Traditional Old World

Pot Still Bourbon

Single pot still whiskey, in the late 1700s and by the 19th century, was the most popular style of whiskey in the world. Our desire to create a truly distinct high quality bourbon, like our founders created, has led us to use the classic pot still method.

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We grind our own grains for consistency. Our recipe is 74% corn along with 21% rye and 5% malted barley.

We marry the ground grains to what is called backset from a previous cook. The backset is the foundation of the sour mash and we add water and heat it in our mash cooker to soften the grains to make it easier for the yeast to eat the sugars.

From the mash cooker we transfer the mixture to one of our four fermenters. When the bubbles slow down and the mash becomes quiet, we know it’s ready.

The color and depth of bourbon flavor really happens in the barrel. The barrels go to the barrel rickhouse to age. There’s a LOT of activity inside the barrels due to our great warm Kentucky summers and cool winters which cause the bourbon to expand and contract pushing the liquid in and out of the charred wood barrels, gathering complex flavors and rich color over the years.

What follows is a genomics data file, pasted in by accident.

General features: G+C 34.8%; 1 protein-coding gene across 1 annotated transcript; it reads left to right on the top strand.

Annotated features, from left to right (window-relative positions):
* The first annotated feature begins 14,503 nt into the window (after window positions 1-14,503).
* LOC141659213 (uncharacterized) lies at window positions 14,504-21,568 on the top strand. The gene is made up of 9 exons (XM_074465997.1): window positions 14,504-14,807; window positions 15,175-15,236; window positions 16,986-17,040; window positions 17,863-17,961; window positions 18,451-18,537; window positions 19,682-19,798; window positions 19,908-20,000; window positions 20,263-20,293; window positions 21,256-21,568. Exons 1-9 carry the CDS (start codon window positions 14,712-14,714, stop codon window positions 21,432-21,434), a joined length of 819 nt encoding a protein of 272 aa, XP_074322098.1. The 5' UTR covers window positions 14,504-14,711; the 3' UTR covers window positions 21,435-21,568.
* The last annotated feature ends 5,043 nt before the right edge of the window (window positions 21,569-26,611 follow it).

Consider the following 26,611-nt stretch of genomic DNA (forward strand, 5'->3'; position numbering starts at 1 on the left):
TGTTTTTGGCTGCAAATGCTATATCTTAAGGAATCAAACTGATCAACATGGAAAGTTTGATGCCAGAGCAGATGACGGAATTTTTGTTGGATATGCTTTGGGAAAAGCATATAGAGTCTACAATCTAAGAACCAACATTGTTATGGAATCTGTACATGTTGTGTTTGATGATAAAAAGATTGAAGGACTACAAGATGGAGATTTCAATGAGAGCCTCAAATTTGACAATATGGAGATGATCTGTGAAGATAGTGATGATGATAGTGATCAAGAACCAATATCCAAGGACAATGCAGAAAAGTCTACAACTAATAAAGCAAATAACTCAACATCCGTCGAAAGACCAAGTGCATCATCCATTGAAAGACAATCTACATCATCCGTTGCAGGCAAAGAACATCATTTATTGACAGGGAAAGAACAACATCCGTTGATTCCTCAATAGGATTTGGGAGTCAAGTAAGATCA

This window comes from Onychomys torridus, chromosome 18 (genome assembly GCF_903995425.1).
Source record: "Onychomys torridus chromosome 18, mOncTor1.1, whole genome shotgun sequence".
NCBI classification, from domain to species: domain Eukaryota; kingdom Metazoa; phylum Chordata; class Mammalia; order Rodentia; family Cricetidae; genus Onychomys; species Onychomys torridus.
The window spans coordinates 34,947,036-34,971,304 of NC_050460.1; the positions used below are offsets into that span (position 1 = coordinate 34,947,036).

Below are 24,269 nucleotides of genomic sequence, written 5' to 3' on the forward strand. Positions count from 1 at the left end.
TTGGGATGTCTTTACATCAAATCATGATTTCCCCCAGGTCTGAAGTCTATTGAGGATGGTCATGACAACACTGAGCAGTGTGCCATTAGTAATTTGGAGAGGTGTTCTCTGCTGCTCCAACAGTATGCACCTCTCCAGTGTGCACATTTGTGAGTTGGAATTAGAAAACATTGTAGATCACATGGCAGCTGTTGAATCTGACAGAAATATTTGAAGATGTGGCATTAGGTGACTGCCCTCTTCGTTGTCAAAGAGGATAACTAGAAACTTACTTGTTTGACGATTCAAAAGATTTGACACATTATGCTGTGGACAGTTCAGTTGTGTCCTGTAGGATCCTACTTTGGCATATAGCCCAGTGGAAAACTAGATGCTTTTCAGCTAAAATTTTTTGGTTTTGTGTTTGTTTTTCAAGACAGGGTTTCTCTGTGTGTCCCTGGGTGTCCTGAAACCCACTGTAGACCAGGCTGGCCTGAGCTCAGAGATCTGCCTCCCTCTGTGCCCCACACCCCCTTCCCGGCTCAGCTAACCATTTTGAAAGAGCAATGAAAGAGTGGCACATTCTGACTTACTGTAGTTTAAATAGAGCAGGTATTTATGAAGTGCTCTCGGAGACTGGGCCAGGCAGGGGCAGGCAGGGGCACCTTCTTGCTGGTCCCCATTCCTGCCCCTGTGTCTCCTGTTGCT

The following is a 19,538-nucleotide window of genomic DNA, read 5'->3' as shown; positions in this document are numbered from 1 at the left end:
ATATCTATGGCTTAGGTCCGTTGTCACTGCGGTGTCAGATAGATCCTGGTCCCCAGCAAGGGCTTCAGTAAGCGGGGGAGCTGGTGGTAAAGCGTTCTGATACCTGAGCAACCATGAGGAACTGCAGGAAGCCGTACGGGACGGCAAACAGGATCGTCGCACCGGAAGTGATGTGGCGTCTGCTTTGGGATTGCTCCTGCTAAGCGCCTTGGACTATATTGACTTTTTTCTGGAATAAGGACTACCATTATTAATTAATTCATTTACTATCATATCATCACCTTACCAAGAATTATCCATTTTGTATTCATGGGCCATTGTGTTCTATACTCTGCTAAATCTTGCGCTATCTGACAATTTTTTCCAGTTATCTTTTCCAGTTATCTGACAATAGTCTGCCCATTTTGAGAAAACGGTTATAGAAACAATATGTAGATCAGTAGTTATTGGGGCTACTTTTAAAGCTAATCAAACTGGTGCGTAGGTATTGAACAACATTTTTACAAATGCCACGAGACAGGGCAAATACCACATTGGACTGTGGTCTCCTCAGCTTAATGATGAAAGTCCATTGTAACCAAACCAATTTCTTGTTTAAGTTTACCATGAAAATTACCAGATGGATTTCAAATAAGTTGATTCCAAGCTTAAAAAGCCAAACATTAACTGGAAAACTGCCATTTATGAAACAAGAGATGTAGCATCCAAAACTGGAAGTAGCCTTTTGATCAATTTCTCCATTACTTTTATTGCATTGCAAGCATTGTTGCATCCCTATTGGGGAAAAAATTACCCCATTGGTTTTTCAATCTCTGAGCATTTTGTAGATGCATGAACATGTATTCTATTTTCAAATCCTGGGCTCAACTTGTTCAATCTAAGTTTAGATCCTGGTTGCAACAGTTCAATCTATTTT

We transfer the fermented mash to our 500 gallon pot still we call THE BEAR which is made of 100% copper. Our first “wash” run results is what some call “low wine”. We will accumulate 4 wash runs in the tank and then transfer the low wine to the still for the “spirit” run. The Spirit run is the final distillation that produces the finished whiskey.

We transfer the fermented mash to our 500 gallon pot still we call THE BEAR which is made of 100% copper. Our first “wash” run results is what some call “low wine”. We will accumulate 4 wash runs in the tank and then transfer the low wine to the still for the “spirit” run. The Spirit run is the final distillation that produces the finished whiskey.

The color and depth of bourbon flavor really happens in the barrel. The barrels go to the barrel rickhouse to age. There’s a LOT of activity inside the barrels due to our great warm Kentucky summers and cool winters which cause the bourbon to expand and contract pushing the liquid in and out of the charred wood barrels, gathering complex flavors and rich color over the years.